A few suggestions for seasonally spooky drinks for this weekend:

Pumpkin Spice Old Fashioned

A flexible syrup to be used in place of simple syrup in your Autumn drinks.  Try it in drinks based on dark spirits such as the Old Fashioned, Sazerac or Sidecar:

  1. Add 165g brown sugar and 200g granulated sugar to 350ml of water and stir over a medium heat to dissolve.
  2. Add 1/2 teaspoon of ground cinnamon, 1/2 teaspoon of ground nutmeg, 1/2 teaspoon of ground cloves and 85g pumpkin puree and whisk well.
  3. Simmer for eight minutes, stirring occasionally.
  4. Strain through a muslin cloth, add 1 1/2 tablespoons vanilla extract once cool and keep refrigerated for up to three weeks.

Corpse Reviver #2

Appropriately named, but delicious all year round:

  1. Shake 25ml gin, 25ml Lillet Blanc, 25ml Cointreau and 25ml fresh lemon juice with cubed ice for twenty seconds.
  2. Strain into a chilled absinthe-rinsed coupe.
  3. This time of year we like to top this with a thick green absinthe foam, whipped up strong enough to suspend a few spooky jelly sweets.

Nosferatini (Tony Conigliaro, Drink Factory)

Just the right side of disturbing, this is the drink Dracula would make himself after a long night out feeding:

  1. Make a ‘blood solution’ by crushing an iron tablet and adding three teaspoons of red food colouring and one teaspoon of caster sugar.  Stir well.
  2. Add 50ml London dry gin and 15ml dry vermouth and stir with ice.
  3. Strain into a chilled martini glass and add two drops of the blood solution.

Photo courtesy of Jon Joh, some rights reserved.

Christmas Corpse Reviver #1

Photo courtesy of Jason Swihart, some rights reserved.
Photo courtesy of Jason Swihart, some rights reserved.

The third Sunday of Advent is traditionally known as Gaudete Sunday, from the Latin for ‘rejoice’.  I’m choosing to rejoice in a Corpse Reviver #1.

Now this is a drink that is a long way from its more popular cousin, #2:  No citrus, no absinthe and instead, what is effectively a brandy-based Mannhattan with a Calvados twist and no time for bitters.

So there’s no call for bitters, and there’s no spritz of absinthe, so this leaves us with a seriously hard-hitting drink that’s going to punch the corpse back into life.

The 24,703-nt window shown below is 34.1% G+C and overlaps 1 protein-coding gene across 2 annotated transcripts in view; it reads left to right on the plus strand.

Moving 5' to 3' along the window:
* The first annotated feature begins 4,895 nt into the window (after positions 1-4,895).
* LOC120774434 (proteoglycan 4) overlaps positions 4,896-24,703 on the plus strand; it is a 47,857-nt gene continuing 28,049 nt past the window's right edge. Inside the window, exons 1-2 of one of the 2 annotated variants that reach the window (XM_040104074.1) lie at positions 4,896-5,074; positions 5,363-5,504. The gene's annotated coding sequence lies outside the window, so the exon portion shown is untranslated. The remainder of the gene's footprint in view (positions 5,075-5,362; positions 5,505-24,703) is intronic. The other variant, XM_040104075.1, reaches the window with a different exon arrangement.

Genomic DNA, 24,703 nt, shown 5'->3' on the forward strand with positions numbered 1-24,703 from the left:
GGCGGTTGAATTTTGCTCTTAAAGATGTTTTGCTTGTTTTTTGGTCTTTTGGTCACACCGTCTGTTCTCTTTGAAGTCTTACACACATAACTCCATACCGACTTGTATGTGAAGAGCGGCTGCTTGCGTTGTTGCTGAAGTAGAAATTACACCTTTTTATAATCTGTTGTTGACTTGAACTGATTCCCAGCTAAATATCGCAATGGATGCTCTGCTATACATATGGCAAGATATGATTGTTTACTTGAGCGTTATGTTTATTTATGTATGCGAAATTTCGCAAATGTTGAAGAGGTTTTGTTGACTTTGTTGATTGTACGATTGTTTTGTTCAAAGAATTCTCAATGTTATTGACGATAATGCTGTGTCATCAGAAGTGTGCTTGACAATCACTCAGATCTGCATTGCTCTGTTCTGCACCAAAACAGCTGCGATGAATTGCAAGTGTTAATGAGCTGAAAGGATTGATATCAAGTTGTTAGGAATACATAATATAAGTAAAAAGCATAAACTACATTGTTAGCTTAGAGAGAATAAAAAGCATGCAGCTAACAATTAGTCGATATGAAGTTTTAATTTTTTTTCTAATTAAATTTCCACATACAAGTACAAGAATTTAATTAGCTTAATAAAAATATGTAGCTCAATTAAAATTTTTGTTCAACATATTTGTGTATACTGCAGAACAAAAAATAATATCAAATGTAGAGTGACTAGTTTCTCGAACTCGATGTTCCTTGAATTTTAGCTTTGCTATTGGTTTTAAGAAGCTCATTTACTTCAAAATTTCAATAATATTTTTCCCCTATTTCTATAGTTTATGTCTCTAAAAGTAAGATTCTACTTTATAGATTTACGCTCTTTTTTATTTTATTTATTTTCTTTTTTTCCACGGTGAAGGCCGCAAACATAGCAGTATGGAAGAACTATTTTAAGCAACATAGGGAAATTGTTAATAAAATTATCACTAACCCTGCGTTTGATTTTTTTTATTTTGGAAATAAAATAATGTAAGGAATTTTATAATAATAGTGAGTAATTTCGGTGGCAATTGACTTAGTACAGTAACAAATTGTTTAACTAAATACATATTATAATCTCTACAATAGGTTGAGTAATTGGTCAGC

Believed to have been invented at The Ritz, Paris in the 1920s, Harry Craddock described this one as “to be taken before 11am, or whenever steam and energy are needed”, but, trust me, it is equally good later in the day:

  1. Add 30ml mince pie cognac, 30ml Calvados and 30ml sweet vermouth to a mixing glass with cubed ice.
  2. Stir for sixty seconds and strain into a chilled coupe glass.
  3. Garnish with a twist of orange peel.

Christmas in Manhattan #2

Photo courtesy of Addison Berry, some rights reserved.
Photo courtesy of Addison Berry, some rights reserved.

Rich and red, and imbued with all of the flavours of a good Christmas postprandial, the Christmas Manhattan #2 is this week’s festive #midweekmanhattan:

  1. Add 50ml rye whiskey, 50ml Ruby Port, a teaspoon of agave syrup and three dashes of Angostura bitters to a shaker of ice.
  2. Shake well and strain into a chilled coupe glass.
  3. Garnish with an amaretto cherry.

Mince Pie and Sidecar

The second Sunday in Advent is upon us!  Another landmark on the path of expectant waiting and preparation; and another night for a warming mince pie cognac treat.

This week I’ve gone for a festive twist on the Sidecar as the orange and lemon of the brandy-based classic seem to be a good accompaniment to the candied peel and currants of the infused cognac.

  1. Add 40ml mince pie cognac, 20ml triple sec and 20ml fresh lemon juice to a shaker of ice.
  2. Shake well and strain into a chilled coupe.
  3. Garnish with a reindeer napkin, Santa peg and a fox (what else?)

Christmas Champagne Cocktail

(c) 2010 Fox.  All rights reserved.  

If you’re like us here at House of Bourbon HQ, right now you’re spending Advent Sunday sat by the fire, basking in the glow of your Christmas tree, listening to some Christmas music and wrapping presents or Christmas shopping (depending on your level of organisation).

If so, you need just the right drink to celebrate having Christmas totally under control, and nothing says celebration quite like the Champagne Cocktail – especially given this festive twist.  That’s right, this is the first of our Advent Sunday drinks making use of the mince pie cognac we made earlier this week:

  1. Sploosh a dash of bitters on a sugar cube and drop into a chilled champagne flute.
  2. Add 10ml mince pie cognac and then fill the glass with chilled champagne.

Serve and smile. What do you mean it’s just us?